|A fact from Commotio cordis appeared on Wikipedia's Main Page in the Did you know? column on 2 February 2006. The text of the entry was as follows: "Did you know
|WikiProject Physiology||(Rated B-class, Mid-importance)|
|WikiProject Medicine||(Rated B-class, Mid-importance)|
|Ideal sources for Wikipedia's health content are defined in the guideline Wikipedia:Identifying reliable sources (medicine) and are typically review articles. Here are links to possibly useful sources of information about Commotio cordis.
One of the few wiki pages I have ever seen that appears to be properly referenced (ie in proper academic style). Good job! Badgerpatrol 00:17, 2 February 2006 (UTC)
- As the main contributor, I thank you. I am a trained scientist. --R.Sabbatini 17:38, 3 February 2006 (UTC)
great page; I was impressed by the level of reference. One thing I did notice is that you refer to high-energy impacts throughout. I'm not sure if you agree, but I think it's important to note the difference between commotio and contusio cordis, which happens at higher energy levels. Garan et al (2005) described commotio cordis in pigs hit with baseballs travelling around 40mph, which equates to about 20J on the chest - depending on your frame of reference, this may not be high energy, especially as not all of it will reach the heart. Also, recent work by Cooper et al (2006) shows that, in a isolated guinea pig heart, impacts of 2-2.5J are required to avoid release of creatine kinase (a marker for cell damage). Perhaps you could take this into consideration if you are thinking about a re-write.
Iain Joncomelately 00:59, 17 May 2006 (UTC)
Just read the Maron / Mitten article and don't see slow response time at athletic events mentioned as receiving criminal prosecution. Was there another source or am I missing something?
I have altered the sentence which claims kids are more at risk because of their "fragile thoracic skeletons". I can find no evidence that it is the fragility of their bones that increases their risk, and rather think fragile bones would predispose against commotio cordis as it would make physical damage more likely.
I also wonder if it is more likely that kids are predominantly affected more because of the situations they put themselves in, rather than any mechanical properties?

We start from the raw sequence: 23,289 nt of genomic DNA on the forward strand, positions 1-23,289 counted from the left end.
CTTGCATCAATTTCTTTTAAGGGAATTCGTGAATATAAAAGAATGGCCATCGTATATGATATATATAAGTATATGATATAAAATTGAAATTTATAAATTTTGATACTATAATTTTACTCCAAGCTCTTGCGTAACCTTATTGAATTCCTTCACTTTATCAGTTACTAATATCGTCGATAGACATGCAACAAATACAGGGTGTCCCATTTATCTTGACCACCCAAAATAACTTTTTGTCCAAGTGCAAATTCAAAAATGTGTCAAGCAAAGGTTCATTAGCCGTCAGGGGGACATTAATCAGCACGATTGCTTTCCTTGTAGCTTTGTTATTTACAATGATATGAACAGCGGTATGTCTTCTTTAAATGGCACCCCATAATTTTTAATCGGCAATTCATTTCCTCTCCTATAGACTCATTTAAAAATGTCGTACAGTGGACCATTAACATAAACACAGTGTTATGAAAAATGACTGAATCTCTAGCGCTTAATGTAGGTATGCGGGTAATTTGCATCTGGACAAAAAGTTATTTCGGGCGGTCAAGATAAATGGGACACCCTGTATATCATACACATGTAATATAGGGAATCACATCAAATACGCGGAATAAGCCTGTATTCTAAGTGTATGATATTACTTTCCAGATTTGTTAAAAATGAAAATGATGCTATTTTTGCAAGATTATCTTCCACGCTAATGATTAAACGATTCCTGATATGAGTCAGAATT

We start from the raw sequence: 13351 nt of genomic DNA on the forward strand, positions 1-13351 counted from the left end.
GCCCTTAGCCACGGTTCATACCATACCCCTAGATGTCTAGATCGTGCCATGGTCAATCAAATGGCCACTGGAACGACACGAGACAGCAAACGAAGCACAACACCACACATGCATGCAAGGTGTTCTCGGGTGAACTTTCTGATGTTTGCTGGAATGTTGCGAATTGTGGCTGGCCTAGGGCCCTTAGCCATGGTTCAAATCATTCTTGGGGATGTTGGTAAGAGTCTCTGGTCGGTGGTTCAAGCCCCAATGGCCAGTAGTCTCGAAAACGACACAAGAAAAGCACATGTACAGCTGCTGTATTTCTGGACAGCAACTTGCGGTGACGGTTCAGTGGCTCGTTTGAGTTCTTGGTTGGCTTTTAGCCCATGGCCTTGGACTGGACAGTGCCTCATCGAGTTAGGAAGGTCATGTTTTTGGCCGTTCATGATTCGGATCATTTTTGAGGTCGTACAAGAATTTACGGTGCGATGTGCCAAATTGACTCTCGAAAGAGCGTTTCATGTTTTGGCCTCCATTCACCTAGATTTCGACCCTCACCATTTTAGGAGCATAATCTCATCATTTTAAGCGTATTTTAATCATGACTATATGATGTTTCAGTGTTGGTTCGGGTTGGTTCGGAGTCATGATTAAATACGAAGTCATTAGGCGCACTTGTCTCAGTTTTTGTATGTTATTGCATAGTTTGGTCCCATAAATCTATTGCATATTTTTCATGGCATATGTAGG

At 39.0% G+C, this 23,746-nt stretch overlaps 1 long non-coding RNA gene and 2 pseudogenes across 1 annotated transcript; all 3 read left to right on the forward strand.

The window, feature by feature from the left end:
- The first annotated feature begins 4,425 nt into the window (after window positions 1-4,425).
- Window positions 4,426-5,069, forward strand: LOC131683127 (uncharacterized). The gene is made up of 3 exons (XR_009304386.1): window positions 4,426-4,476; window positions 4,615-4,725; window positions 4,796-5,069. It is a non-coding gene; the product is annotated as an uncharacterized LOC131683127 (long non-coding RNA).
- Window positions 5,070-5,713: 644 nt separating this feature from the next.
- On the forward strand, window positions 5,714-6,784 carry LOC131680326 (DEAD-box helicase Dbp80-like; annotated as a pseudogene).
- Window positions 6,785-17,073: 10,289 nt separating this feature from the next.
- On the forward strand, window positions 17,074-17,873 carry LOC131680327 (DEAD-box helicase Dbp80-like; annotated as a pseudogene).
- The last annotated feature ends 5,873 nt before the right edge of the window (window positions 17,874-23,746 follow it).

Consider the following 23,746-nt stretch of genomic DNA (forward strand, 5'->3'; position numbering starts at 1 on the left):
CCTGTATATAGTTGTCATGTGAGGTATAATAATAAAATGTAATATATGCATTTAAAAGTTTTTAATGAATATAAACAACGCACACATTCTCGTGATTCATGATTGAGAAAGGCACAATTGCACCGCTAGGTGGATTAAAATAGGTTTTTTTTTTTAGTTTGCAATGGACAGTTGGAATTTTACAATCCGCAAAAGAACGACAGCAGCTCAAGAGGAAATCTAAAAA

Agreed that fragile is the wrong word to use, especially since kids skeletons are not more fragile. What they are is less calcified, and thus would put up less resistance to a blow, transferring more of the impact energy on to the heart. I'm not actually sure the sources say that though. --18.104.22.168 (talk) 14:54, 9 September 2013 (UTC)
Age as a Factor
Great page, but I am unsure why "Myocardial Contusion" redirects here, as it should have a page of its own since as the article states, it is a separate entity. Is it just that no-one has written a page for "Myocardial Contusion" yet? 26 February 2009 —Preceding unsigned comment added by 22.214.171.124 (talk) 02:18, 26 February 2009 (UTC)
"the total cardiac cycle has a duration of 1000 milliseconds (for a base cardiac frequency of 60 beats per minute)". Really? 1000 milliseconds. Could that be, wait for it, one second. But then, because we've not been condescending to the reader enough we clarify that one minute does in fact divide by sixty to produce one.
It is common practice to give all similar measurements in the same units. Since milliseconds is the appropriate units for the period of vulnerability (or indeed, discussing any particular event duration for heart rhythm), then its appropriate to continue using milliseconds for any other measurement related to that, such as the duration of one cycle. (The sixty seconds to a minute thing I didn't notice in a read through, but that does sound overly pedantic if it's still there). --126.96.36.199 (talk) 14:57, 9 September 2013 (UTC)
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